On the Minds of Investors
Investing in fixed income when rates are falling
Market expectations are building that the U.S. Federal Reserve (Fed) will cut interest rates in the months ahead. At this juncture it is worth taking stock of the rationales and considerations when investing in fixed income.
We see fixed income as a crucial component in portfolio construction for two reasons. First, its volatility is lower than equities, which helps to reduce overall portfolio volatility (you can see this on P.54 of Guide to the Markets, Asia). Some fixed income sectors, such as development market government bonds, have a negative correlation with equities. This means the value of these bonds would rise as equities fall. Second, fixed income provides a better risk-reward balance than cash. Our analysis of the last two equity bear markets (the dot-com bust and Global Financial Crisis) shows U.S. aggregate bonds consistently outperformed cash (P. 57 of Guide to the Markets, Asia). This is due to the rise in bond prices as bond yield falls.
To answer the question of which fixed income asset class investors in Asia should consider, we propose the following framework. The chart on the next page breaks down three sources of bond return, namely Treasury base rate return (A), or sensitivity towards Treasury bond movements; credit spread (B) and coupon (C).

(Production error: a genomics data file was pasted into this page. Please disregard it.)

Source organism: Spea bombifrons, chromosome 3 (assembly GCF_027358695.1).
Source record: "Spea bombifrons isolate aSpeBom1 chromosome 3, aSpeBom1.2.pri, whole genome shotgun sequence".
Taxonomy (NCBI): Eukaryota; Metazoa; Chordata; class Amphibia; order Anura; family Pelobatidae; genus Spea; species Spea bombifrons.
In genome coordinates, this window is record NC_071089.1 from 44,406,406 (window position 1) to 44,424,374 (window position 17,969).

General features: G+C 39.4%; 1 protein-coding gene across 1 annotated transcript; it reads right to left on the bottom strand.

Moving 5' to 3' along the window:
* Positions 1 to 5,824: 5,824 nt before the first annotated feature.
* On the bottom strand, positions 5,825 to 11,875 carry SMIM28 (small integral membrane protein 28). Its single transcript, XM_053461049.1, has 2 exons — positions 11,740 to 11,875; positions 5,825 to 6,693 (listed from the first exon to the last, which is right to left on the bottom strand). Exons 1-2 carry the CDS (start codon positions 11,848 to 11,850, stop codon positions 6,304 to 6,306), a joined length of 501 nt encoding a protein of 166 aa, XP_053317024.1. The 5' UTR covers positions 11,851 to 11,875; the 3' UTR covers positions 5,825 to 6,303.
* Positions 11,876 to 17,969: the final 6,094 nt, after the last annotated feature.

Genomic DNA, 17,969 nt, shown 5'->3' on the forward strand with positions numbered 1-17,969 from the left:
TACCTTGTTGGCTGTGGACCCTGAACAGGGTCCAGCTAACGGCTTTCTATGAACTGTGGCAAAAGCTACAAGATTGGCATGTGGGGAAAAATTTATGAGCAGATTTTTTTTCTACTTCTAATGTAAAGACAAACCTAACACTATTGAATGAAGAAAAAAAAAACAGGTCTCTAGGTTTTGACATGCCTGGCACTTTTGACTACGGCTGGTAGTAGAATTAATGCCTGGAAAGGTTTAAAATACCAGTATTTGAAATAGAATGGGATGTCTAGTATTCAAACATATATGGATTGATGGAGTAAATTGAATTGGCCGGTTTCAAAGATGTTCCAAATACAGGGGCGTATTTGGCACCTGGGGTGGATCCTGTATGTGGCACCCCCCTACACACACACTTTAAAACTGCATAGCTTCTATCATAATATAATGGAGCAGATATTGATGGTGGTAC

Coupon (C) is relatively straight forward since this is known at the time of investing. Corporate high yield bonds and emerging market (EM) debt typically offer a higher coupon compared to development governments or investment grade corporates because investors are exposed to higher risks, such as credit risk or market risk.
The Treasury base rate return (A) would depend on the movements of U.S. Treasury yields. Falling yields imply a positive return. The magnitude of this return would depend on the sensitivity of different types of bonds to changes in interest rates, or duration. Historically, Treasury yields continued to fall after the Fed rate cut cycle has started, so this component continues to contribute to total return.
The credit spread (B) is probably the trickiest of the three sources of return. A deterioration in economic performance raise the risk of default, causing spreads to widen for corporate debt, and bond prices to fall. High yield debt is particularly sensitive to this development. EM debt would also depend on the U.S. dollar exchange rate, since a strong U.S. dollar could lead to more capital outflow.
EXHIBIT 1: UNITED STATES: SOURCES OF BOND RETURNS
Taking these three sources of return into consideration. We believe that a falling yield environment should continue to benefit U.S. Treasuries, with longer duration bonds seeing greater potential upside. This advantage would continue to appeal to investors despite their low yields. For corporate debt, the fear of weaker growth may lure investors to the relatively higher quality investment grade bonds. It is important to recognize that a growing share of investment grade universe is BBB and vulnerable to downgrade to high yield. Hence, active management is needed to understand the financial fundamentals of these companies.
That said, since we don’t think a recession is imminent, we still believe investors can benefit from corporate high yield bonds and EM debt. Corporate high yield debt should continue to enjoy low default rate. A very expensive U.S. dollar, implying limited upside potential, should benefit EM debt. They would also satisfy global investors’ search of income. Securitized assets, such as mortgage-backed securities, also offer an alternative to investors who wants to generate income and manage portfolio volatility.